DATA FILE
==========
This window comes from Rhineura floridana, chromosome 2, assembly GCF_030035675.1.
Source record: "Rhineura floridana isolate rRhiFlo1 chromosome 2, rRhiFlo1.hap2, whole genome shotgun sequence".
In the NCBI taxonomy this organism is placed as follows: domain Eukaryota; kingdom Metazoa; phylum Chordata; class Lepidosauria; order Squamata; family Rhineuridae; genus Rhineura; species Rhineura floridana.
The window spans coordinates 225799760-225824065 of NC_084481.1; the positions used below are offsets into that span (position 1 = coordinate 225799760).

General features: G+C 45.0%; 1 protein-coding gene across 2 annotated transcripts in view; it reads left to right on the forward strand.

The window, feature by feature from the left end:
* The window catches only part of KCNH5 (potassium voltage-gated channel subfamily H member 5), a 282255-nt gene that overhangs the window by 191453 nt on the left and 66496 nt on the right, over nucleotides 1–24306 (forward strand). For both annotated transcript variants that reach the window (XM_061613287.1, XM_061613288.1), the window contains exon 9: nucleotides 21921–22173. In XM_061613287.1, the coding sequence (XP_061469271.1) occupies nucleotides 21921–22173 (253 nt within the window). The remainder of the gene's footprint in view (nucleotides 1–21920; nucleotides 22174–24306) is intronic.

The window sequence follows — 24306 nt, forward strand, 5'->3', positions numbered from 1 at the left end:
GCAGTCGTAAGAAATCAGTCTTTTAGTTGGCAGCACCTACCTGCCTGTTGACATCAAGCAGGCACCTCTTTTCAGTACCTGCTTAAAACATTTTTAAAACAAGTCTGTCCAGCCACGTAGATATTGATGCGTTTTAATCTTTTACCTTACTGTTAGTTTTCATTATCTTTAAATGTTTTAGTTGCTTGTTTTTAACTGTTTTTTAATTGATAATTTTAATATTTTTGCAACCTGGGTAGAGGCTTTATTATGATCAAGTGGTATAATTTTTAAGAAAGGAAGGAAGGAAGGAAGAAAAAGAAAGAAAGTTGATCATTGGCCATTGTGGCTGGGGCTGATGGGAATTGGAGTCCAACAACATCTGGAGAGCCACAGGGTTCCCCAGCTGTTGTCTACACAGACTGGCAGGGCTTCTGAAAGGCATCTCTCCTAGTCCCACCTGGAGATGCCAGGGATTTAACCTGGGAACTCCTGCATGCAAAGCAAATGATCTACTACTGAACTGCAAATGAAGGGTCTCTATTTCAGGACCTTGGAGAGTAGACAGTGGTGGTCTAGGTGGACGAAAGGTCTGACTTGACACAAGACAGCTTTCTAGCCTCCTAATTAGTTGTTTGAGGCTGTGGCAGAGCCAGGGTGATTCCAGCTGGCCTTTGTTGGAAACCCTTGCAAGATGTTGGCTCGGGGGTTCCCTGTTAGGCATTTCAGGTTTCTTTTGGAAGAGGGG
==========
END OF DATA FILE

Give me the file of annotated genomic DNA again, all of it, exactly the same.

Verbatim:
This window comes from Rhineura floridana, chromosome 2, assembly GCF_030035675.1.
Source record: "Rhineura floridana isolate rRhiFlo1 chromosome 2, rRhiFlo1.hap2, whole genome shotgun sequence".
In the NCBI taxonomy this organism is placed as follows: domain Eukaryota; kingdom Metazoa; phylum Chordata; class Lepidosauria; order Squamata; family Rhineuridae; genus Rhineura; species Rhineura floridana.
The window spans coordinates 225799760-225824065 of NC_084481.1; the positions used below are offsets into that span (position 1 = coordinate 225799760).

General features: G+C 45.0%; 1 protein-coding gene across 2 annotated transcripts in view; it reads left to right on the forward strand.

The window, feature by feature from the left end:
* The window catches only part of KCNH5 (potassium voltage-gated channel subfamily H member 5), a 282255-nt gene that overhangs the window by 191453 nt on the left and 66496 nt on the right, over nucleotides 1–24306 (forward strand). For both annotated transcript variants that reach the window (XM_061613287.1, XM_061613288.1), the window contains exon 9: nucleotides 21921–22173. In XM_061613287.1, the coding sequence (XP_061469271.1) occupies nucleotides 21921–22173 (253 nt within the window). The remainder of the gene's footprint in view (nucleotides 1–21920; nucleotides 22174–24306) is intronic.

The window sequence follows — 24306 nt, forward strand, 5'->3', positions numbered from 1 at the left end:
GCAGTCGTAAGAAATCAGTCTTTTAGTTGGCAGCACCTACCTGCCTGTTGACATCAAGCAGGCACCTCTTTTCAGTACCTGCTTAAAACATTTTTAAAACAAGTCTGTCCAGCCACGTAGATATTGATGCGTTTTAATCTTTTACCTTACTGTTAGTTTTCATTATCTTTAAATGTTTTAGTTGCTTGTTTTTAACTGTTTTTTAATTGATAATTTTAATATTTTTGCAACCTGGGTAGAGGCTTTATTATGATCAAGTGGTATAATTTTTAAGAAAGGAAGGAAGGAAGGAAGAAAAAGAAAGAAAGTTGATCATTGGCCATTGTGGCTGGGGCTGATGGGAATTGGAGTCCAACAACATCTGGAGAGCCACAGGGTTCCCCAGCTGTTGTCTACACAGACTGGCAGGGCTTCTGAAAGGCATCTCTCCTAGTCCCACCTGGAGATGCCAGGGATTTAACCTGGGAACTCCTGCATGCAAAGCAAATGATCTACTACTGAACTGCAAATGAAGGGTCTCTATTTCAGGACCTTGGAGAGTAGACAGTGGTGGTCTAGGTGGACGAAAGGTCTGACTTGACACAAGACAGCTTTCTAGCCTCCTAATTAGTTGTTTGAGGCTGTGGCAGAGCCAGGGTGATTCCAGCTGGCCTTTGTTGGAAACCCTTGCAAGATGTTGGCTCGGGGGTTCCCTGTTAGGCATTTCAGGTTTCTTTTGGAAGAGGGG